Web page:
This entry was posted on February 13, 2015.
Recently, a new video game was released called Apotheon. It was developed and published by Alientrap. It is an action game set in ancient Greece, and its most distinguishing feature is its art style. Rather than go for a realistic or cartoonish style, the creators decided to simulate the look of ancient Greek black-figure pottery.
Although the basic technique of this style of vase-painting is much older, black-figure vase-painting, as it is commonly defined, first appeared in the late seventh century BC and remained popular until the early fifth century BC, when it was replaced by the red-figure technique that appeared around 520 BC.
Here’s an arming scene from an Attic black-figure pot of the later sixth century BC, currently on display in the Allard Pierson Museum in Amsterdam:
In black-figure vase-painting, the main figures are painted using a clay slip with a different consistency than the clay used for the pot itself, which becomes a dark colour when the pot is fired correctly. Details, such as eyes, nostrils, wrinkles, and so forth, are scratched into the slip. Red-figure technique is the reverse of black-figure: the backgrounds are painted in, with figures left free; detail is added using fine brushes.
In the game, it seems like vector graphics were used to simulate the black-figure style. White is used to highlight some of the female characters (in black-figure pottery, women always have a white skin). The figures are animated like shadow-puppets; limbs can be articulated, but there is no foreshortening, and when figures turn they are simply flipped over. It looks really great, especially when you see it in motion.
I haven’t played much of the game yet, but the story is derivative of God of War. The gods are angry and want to destroy mankind, so it’s up to our hero (Nikandros, i.e. ‘victory of man’) to save humanity by killing the gods instead. Such a struggle, in which gods are killed, is quite uncharacteristic of Greek mythology and something I would sooner associate with the various divinities of the Norse pantheon. I don’t quite understand why developers seem so keen to want to fight and kill the Olympians.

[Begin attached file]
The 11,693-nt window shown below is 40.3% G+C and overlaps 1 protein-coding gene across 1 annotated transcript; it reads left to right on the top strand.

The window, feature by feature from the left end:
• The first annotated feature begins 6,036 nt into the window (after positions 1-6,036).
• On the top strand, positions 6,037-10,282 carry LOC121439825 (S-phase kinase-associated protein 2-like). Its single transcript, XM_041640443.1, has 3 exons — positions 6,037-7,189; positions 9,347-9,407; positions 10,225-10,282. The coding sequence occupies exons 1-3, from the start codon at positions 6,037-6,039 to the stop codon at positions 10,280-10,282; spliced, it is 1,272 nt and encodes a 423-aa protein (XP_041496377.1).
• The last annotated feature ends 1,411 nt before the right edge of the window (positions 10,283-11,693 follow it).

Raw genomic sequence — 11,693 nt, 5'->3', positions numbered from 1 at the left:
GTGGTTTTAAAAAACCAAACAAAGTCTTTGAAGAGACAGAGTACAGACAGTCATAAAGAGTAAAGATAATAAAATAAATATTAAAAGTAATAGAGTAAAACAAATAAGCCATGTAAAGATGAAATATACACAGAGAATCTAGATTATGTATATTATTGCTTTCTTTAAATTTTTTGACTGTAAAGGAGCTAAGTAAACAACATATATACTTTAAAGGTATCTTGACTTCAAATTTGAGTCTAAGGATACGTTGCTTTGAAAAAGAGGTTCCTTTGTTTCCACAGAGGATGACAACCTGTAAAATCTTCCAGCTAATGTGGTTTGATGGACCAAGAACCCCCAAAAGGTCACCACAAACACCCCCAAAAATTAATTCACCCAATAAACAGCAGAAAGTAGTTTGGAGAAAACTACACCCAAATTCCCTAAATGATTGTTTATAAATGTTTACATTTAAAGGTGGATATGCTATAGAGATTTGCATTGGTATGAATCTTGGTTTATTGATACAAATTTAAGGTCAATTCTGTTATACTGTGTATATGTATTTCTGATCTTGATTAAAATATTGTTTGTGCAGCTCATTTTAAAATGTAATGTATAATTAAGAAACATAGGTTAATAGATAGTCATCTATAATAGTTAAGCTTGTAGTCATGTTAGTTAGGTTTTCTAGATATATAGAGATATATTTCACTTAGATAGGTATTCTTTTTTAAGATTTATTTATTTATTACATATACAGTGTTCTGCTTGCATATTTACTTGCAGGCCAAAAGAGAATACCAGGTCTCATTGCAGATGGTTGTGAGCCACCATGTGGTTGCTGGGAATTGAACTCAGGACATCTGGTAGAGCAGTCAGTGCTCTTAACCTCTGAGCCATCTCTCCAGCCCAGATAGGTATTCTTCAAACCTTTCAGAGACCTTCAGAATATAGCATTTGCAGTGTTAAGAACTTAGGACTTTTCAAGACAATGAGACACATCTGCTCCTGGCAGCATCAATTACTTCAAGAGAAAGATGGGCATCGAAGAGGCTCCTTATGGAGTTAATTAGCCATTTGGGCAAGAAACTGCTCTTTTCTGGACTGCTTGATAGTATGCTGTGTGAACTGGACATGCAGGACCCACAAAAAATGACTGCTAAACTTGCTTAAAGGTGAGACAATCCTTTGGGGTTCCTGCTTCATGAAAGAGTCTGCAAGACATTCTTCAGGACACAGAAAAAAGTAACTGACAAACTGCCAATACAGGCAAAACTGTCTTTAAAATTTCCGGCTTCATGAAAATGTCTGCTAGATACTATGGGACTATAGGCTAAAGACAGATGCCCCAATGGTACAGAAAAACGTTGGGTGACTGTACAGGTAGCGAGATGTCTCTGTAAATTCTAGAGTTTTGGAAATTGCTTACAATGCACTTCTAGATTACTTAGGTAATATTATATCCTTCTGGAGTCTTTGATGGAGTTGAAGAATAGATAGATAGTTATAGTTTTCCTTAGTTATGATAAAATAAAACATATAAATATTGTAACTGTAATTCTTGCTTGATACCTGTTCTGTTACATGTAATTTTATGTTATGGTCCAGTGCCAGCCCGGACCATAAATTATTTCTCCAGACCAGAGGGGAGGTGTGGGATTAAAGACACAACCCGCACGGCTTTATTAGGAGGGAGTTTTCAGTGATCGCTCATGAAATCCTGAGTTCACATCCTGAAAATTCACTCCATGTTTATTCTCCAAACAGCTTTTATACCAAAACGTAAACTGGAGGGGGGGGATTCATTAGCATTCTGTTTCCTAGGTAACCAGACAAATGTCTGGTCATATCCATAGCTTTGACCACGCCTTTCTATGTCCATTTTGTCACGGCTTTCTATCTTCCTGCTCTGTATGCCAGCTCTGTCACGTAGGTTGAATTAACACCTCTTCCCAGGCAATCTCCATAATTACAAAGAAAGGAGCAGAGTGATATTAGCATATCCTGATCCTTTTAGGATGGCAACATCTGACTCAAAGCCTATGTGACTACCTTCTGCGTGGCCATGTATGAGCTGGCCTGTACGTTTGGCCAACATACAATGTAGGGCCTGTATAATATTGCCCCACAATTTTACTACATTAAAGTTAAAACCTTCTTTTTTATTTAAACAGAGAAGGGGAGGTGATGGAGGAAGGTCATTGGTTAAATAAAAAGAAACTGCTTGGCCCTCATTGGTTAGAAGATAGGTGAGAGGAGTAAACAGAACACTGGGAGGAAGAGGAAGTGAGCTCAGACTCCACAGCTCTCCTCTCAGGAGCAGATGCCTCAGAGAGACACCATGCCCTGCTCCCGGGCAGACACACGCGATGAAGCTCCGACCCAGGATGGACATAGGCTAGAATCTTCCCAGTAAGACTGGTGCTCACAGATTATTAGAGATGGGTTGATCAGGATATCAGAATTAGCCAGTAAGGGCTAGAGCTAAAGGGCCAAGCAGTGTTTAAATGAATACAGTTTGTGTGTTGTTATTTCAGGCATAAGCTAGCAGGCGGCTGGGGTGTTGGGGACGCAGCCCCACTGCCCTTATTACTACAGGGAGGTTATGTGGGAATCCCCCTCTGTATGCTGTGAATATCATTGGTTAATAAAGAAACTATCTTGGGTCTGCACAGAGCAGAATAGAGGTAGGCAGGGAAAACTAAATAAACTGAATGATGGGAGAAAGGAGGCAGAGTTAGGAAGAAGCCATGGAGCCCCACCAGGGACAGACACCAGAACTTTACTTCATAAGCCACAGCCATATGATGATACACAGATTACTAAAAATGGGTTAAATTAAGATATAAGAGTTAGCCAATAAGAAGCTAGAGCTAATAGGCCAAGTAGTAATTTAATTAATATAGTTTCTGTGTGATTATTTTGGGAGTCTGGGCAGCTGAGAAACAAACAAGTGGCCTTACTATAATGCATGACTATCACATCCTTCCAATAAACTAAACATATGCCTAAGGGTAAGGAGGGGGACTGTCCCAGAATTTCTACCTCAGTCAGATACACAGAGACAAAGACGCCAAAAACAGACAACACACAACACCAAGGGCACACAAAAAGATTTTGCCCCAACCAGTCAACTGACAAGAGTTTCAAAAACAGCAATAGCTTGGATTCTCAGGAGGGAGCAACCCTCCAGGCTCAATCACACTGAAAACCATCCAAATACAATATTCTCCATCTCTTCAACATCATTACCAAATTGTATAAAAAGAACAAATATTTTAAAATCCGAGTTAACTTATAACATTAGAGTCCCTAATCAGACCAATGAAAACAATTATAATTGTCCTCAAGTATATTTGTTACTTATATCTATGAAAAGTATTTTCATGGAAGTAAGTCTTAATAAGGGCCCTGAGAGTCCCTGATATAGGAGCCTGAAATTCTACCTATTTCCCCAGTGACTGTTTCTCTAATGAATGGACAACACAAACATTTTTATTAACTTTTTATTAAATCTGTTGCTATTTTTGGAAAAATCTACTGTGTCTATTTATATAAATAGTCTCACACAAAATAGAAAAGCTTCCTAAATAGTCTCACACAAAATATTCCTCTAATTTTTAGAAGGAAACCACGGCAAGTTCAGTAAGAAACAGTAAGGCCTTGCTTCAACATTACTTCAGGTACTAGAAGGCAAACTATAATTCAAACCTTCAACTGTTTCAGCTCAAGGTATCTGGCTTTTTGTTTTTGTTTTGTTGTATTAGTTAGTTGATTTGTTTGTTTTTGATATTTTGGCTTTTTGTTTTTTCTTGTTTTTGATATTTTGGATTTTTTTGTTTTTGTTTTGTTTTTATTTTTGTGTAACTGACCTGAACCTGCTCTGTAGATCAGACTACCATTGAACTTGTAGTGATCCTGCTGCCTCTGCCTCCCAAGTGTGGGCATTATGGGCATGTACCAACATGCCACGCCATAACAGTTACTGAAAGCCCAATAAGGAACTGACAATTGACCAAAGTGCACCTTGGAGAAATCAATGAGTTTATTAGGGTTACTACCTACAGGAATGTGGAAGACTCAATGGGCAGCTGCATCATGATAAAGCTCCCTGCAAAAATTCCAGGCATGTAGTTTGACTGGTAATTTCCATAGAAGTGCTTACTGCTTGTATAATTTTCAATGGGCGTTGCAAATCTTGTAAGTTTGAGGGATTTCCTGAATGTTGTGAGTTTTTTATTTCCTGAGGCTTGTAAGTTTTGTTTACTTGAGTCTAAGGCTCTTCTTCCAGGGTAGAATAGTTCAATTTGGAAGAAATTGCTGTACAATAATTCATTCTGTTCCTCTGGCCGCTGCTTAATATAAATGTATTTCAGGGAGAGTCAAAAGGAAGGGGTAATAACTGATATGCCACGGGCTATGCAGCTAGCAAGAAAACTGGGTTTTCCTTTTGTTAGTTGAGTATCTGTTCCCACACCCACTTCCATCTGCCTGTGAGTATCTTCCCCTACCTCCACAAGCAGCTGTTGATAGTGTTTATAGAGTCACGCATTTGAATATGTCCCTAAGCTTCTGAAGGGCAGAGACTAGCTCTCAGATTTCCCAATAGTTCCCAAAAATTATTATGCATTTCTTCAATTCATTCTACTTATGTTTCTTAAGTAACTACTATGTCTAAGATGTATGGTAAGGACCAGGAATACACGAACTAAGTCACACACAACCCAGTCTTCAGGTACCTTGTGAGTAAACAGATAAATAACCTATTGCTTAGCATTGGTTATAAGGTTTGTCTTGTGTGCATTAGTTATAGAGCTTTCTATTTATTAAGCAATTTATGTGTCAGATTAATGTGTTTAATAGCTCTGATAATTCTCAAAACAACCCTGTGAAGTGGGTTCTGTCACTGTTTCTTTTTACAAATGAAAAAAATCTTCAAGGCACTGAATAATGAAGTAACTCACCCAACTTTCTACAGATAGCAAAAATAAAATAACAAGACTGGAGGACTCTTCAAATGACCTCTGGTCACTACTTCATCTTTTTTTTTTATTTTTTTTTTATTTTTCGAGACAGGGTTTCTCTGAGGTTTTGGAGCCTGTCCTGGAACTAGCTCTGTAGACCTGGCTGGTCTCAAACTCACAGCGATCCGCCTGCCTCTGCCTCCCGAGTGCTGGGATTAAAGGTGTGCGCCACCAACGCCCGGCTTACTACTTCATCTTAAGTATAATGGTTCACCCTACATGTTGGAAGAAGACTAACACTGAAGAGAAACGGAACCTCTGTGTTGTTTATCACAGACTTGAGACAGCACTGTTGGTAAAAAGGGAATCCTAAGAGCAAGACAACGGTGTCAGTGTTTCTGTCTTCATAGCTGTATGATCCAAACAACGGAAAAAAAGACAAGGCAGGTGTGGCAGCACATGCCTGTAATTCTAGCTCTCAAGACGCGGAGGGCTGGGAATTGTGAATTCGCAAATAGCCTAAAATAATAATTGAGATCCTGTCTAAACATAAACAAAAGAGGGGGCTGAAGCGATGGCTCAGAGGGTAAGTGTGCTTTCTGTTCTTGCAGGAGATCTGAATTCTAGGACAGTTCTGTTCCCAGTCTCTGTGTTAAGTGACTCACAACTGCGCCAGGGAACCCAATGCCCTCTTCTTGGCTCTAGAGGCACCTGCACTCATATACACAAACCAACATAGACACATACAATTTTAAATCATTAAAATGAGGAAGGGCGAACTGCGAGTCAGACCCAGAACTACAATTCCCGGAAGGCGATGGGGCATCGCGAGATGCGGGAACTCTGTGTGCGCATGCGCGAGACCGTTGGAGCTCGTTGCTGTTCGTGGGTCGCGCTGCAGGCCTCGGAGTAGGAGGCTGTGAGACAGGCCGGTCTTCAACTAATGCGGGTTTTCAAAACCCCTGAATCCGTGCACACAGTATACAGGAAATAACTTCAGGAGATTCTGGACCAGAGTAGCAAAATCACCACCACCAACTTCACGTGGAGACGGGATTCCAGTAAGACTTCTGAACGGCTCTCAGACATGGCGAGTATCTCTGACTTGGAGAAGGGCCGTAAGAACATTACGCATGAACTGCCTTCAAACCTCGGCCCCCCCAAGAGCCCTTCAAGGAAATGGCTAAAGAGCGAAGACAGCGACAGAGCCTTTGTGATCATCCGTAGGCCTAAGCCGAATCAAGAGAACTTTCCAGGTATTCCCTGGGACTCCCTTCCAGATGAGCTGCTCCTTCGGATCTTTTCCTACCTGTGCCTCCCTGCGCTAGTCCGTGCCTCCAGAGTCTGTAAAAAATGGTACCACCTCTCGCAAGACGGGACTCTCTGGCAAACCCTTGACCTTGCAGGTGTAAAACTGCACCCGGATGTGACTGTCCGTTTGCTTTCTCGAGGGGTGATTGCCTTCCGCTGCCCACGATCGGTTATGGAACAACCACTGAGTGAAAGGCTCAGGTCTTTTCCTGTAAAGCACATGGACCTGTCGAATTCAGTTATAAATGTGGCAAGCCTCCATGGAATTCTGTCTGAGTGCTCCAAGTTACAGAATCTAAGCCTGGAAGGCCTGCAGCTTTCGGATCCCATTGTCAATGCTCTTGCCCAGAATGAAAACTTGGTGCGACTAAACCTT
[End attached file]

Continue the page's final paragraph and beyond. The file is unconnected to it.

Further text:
You’ll spend most of the game fighting. Unfortunately, the controls can feel a little floaty (imprecise), and there is not much of a sense of impact as you fight various monsters and human enemies. There is a multitude of weapons available, but it can be finicky to switch from, say, a hatchet to a long lance or a bow in the heat of battle. The designers did try to make the game more than a simple button masher: you have to wait for an opening and use your shield or dodge ability to avoid incoming attacks.
Despite the rather uninspired story and the clumsy controls, this is nevertheless a game that oozes charm and one where the sheer style of the game is enough to make you want to see it through to the end. It also benefits from not really railroading the player: there is a considerable amount of freedom to wander round and explore different nooks and crannies. There’s always something else to see and do.
Apotheon is available now as a digital download for Steam and is also available on GOG.com (DRM free). You can play Apotheon on any type of computer (Windows, Linux, or Mac), and it supports both keyboard and mouse as well as a controller.